· The rich younger ruler stated that he obeyed the two commandments that Jesus mentioned (Matthew 19:19-20)
· Abraham obeys the Lord without hesitation.
Next, let’s see what the differences are.
1- King Saul and the rich young ruler both partially obeyed the Lord. They disobeyed these clear instructions from the Lord:
· Saul was instructed to kill every man, woman, child, baby, cattle. etc.
· The rich young ruler was instructed to go and sell his possessions, give to the poor, and to follow Christ.
2- King Saul and the rich young ruler both lacked faith in God.
· King Saul admitted that he was afraid of the people, so he disobeyed God.
· The rich younger ruler trusted more in his earthly possessions, than he did in Jesus. He rejected Jesus’ call to follow Him.
3- King Saul and the rich young ruler both lacked fear of God.
· King Saul feared the people over God.
· The rich young ruler was more afraid of losing his stuff, than of losing Christ, the Lord of salvation.
4- King Saul and the rich young ruler both were filled with selfish-ambition and selfishness.
· King Saul kept “…the best of the sheep, the oxen, the fatlings, the lambs, and all that was good, and were not willing to destroy them utterly; but everything despised and worthless, that they utterly destroyed” 1 Samuel 15:9
· The rich younger ruler kept all his possessions and walk away from Jesus. (Matthew 19:22)Good intentions often fail due to our lack of faith, lack of fear of God, and selfish-ambition. Click To Tweet
Abraham was the only man to exhibit true faith in God, fear of God, and commitment to obeying God. He was willing to sacrifice his only son, and was not going to profit any physical “blessing” from it. Knowing that he pleased the Lord was enough. His relationship with God was enough. His good intention was followed by obedience.
“ Samuel said, “Has the Lord as much delight in burnt offerings and sacrifices As in obeying the voice of the Lord? Behold, to obey is better than sacrifice, And to heed than the fat of rams” 1 Samuel 15:22
“And He said to them, “You are those who justify yourselves in the sight of men, but God knows your hearts; for that which is highly esteemed among men is detestable in the sight of God” Luke 16:15
“Not everyone who says to Me, ‘Lord, Lord,’ will enter the kingdom of heaven, but he who does the will of My Father who is in heaven will enter” Matthew 7:21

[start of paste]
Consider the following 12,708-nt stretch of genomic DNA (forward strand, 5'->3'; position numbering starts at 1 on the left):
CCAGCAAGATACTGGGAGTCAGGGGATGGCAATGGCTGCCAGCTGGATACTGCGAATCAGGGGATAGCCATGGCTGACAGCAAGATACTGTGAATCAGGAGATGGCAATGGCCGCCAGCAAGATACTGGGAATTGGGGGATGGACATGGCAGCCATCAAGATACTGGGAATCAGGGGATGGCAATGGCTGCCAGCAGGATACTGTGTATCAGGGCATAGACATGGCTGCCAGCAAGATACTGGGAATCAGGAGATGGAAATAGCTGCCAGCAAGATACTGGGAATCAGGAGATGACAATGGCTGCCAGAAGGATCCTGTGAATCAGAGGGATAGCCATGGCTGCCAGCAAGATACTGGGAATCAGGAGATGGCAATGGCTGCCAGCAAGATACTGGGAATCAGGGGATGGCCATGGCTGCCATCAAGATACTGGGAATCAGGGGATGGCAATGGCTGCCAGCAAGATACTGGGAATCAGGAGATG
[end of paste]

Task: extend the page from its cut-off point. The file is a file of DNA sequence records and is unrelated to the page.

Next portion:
So does God honor our good intentions? Yes and no. Depends on if our motives are truly to please, obey and honor God, AND our desire leads to the action of obedience.
There are times when we obey God, but it’s for the wrong motives. In these instances, the Bible teaches that we will not be rewarded by God for the works done with selfish, ungodly intentions.
“now if any man builds on the foundation with gold, silver, precious stones, wood, hay, straw, each man’s work will become evident; for the day will show it because it is to be revealed with fire, and the fire itself will test the quality of each man’s work. If any man’s work which he has build on it remains, he will receive a reward. If any man’s work is burned up, he will suffer loss; but he himself will be saved, yet so as through fire” 1 Corinthians 3:12-14Good intentions do not earn brownie points with God. Click To Tweet
The Lord honors our good intentions when we do what He says to do. We do not earn brownie points with God because we thought about doing something for Him, or we sincerely had a great desire to do something and for whatever reason didn’t do it. We must obey Him.
When we as Christians refuse to live a life of obedience, how are we different from the atheist Haley, who willfully rejects God and His Word, but hopes that if heaven and hell is real, God will see her good heart and intentions and send her to heaven?
While we aren’t saved by our good works (Ephesians 2:8-9), our obedience is an indication that we are truly a Christian. If we find ourselves full of good intentions, yet our lives are characterized by constant disobedience to the Lord and His Word, we must examine ourselves to see if we are truly of the faith. (Luke 6:46; John 8:31; John 14:15)
The great news is that God will reward those who diligently seek Him (Hebrews 11:6), and when we do fail to obey Him, “if we confess our sins, He is faithful and righteous to forgive us our sins and to cleanse us from all unrighteousness” 1 John 1:9